Uganda: Woman detained for criticising president refuses psychiatric exam


A Ugandan woman detained for criticising the country’s president has resisted attempts to force psychiatric exams upon her, according to her lawyer.

Stella Nyanzi, a Ugandan academic who described President Yoweri Museveni as “a pair of buttocks” on Facebook, faces charges of cyber harassment but her lawyer claims the government is attempting to “delegitimise” his client rather than take her to court.

Forced mental exam

“They [the government] do not want to go to trial,” said Nicholas Opiyo, who is representing Nyanzi. “They just want to delegitimise Stella, characterise her as a fool, a mad person … and confine her to a mental hospital.”

The lawyer says two men presenting themselves as doctors tried to trick Nyanzi into taking a psychiatric test on Wednesday after she refused to have her mental health examined at her court hearing on Monday.

A spokesman for Uganda Prisons later denied the two men were mental health specialists, insisting the proposed exam would have been “a routine medical exam that every new inmate undergoes to avoid risk of spreading infection”.

Nyanzi’s case captures world attention

Dr Stella Nyanzi is a popular figure for many people in Uganda, earning a name for herself on social media for criticising the presidential family without holding back on her language.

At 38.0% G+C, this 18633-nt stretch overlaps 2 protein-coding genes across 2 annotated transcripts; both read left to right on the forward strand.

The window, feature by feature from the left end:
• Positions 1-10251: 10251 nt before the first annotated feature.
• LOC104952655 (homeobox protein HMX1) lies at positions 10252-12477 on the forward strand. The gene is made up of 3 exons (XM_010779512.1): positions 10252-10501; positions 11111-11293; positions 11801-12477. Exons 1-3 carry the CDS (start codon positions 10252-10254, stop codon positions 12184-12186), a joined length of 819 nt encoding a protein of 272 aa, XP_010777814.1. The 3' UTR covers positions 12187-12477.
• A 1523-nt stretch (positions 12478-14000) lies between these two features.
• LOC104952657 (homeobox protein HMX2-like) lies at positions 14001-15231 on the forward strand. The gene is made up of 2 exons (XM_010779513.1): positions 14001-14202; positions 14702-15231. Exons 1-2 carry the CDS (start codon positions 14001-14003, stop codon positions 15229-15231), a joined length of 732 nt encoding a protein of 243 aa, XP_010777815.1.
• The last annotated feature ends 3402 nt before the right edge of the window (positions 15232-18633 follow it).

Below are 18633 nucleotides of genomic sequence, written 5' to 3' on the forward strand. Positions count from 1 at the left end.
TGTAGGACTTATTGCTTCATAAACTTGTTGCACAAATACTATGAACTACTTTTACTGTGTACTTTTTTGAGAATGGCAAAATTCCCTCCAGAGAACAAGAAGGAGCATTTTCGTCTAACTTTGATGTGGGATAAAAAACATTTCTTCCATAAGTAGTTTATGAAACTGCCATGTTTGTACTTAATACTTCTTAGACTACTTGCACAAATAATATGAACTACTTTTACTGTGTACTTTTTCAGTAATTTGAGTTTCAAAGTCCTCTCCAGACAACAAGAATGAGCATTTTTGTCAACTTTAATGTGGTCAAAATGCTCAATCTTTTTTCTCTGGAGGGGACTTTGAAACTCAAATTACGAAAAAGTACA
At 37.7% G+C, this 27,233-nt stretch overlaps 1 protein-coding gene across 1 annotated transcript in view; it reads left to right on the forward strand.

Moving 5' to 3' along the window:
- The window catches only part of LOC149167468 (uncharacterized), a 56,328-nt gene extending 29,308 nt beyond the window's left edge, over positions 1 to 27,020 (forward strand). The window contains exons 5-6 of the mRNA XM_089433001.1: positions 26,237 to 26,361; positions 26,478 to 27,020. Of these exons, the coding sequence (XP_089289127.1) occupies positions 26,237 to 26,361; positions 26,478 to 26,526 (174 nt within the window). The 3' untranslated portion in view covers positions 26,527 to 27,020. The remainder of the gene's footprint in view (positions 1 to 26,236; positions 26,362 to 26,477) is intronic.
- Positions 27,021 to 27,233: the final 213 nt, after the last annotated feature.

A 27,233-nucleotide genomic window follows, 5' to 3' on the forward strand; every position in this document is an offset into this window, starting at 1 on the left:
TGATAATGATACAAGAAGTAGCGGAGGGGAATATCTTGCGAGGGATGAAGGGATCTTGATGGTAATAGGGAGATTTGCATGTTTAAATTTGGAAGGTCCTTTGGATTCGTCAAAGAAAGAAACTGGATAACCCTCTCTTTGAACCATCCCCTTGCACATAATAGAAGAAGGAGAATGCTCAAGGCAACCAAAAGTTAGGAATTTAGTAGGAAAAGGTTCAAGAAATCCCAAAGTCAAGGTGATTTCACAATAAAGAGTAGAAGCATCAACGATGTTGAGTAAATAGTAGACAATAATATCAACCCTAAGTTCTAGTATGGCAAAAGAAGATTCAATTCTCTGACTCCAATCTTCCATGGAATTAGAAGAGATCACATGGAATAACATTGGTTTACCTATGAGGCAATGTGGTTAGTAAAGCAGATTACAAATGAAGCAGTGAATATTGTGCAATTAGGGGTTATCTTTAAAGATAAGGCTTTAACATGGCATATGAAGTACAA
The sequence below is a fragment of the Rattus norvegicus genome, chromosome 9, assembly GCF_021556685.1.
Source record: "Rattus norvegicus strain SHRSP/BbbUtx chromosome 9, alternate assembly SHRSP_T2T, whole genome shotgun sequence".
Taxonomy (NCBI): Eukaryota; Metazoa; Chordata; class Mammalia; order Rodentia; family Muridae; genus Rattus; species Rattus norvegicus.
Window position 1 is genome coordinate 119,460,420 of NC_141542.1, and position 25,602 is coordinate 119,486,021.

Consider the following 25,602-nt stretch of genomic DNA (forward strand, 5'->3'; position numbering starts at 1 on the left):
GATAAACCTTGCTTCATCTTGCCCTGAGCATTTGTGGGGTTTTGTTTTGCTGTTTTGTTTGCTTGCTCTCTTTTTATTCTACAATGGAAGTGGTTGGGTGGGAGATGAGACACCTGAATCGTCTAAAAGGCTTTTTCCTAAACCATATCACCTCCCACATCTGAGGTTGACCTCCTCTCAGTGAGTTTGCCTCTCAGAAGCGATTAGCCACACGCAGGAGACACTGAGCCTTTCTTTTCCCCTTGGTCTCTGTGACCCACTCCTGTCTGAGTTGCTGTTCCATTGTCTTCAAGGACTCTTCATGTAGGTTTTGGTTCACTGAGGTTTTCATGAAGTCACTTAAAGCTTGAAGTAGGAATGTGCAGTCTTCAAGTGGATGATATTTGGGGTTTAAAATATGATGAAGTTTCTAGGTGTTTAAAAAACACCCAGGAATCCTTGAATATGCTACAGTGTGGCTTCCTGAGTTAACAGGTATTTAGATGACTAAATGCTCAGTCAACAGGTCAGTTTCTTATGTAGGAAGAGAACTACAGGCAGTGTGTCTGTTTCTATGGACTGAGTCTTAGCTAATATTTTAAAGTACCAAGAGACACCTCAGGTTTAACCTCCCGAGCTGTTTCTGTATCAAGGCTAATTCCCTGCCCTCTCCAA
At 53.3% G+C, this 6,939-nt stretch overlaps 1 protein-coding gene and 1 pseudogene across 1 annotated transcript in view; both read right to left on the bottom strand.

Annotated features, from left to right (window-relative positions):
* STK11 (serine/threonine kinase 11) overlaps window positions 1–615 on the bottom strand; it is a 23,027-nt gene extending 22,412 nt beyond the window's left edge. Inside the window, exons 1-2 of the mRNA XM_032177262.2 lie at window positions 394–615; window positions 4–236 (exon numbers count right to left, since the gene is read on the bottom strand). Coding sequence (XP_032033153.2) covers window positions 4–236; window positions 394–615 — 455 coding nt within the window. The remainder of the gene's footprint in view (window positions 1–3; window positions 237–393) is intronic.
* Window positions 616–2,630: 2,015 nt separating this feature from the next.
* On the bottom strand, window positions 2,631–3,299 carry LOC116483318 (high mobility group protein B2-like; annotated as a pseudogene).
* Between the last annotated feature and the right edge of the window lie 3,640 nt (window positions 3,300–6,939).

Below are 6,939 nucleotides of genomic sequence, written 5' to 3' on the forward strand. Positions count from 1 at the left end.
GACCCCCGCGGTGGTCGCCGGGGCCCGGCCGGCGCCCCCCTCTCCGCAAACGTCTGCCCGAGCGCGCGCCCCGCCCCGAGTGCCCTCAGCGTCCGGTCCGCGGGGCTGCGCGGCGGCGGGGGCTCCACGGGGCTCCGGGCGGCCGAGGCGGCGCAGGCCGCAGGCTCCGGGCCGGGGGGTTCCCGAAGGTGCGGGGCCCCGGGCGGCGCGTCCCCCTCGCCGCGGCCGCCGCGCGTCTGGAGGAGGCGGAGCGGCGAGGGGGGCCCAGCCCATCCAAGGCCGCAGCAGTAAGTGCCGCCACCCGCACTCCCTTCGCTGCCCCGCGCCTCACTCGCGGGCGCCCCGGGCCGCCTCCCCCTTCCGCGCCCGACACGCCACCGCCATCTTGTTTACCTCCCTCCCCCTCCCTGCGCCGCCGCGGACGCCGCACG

The academic has had public run-ins with Museveni’s wife, who is also the country’s education minister, describing her as having a “tiny brain” the size of a sexual organ

However, Nyanzi insists her “political vulgarity” – a tactic Ugandans often used to resist British imperialism – is something that should be protected rather than persecuted.

“Know our rich history before you think I am the first fighter with words,” she wrote in one post.

Her case has angered many in Uganda following other cases of critics being jailed, including an army general who was imprisoned for complaining about the length of Museveni’s reign as president. The Ugandan leader, who has been in charge since 1986, secured his fifth term in power last year in a widely contested victory.

Nyanzi’s case has also captured the attention of critics overseas. Amnesty International has urged Ugandan authorities to free her immediately and drop the charges.

Featured image: By DoD photo by Glenn Fawcett –, Public Domain,

About Aaron Brooks

Aaron Brooks is a UK journalist who wants to cut out the international agendas in news. Spending his early years in both England and Northern Ireland he saw the difference between reality and media coverage at an early age. After graduating from the University of Chester with a BA in journalism, his travels revealed just how large the gap between news and the real world can be. As Editor-in-Chief at East Africa Monitor, it’s his job to provide a balanced view of what’s going on in the region for English-speaking audiences.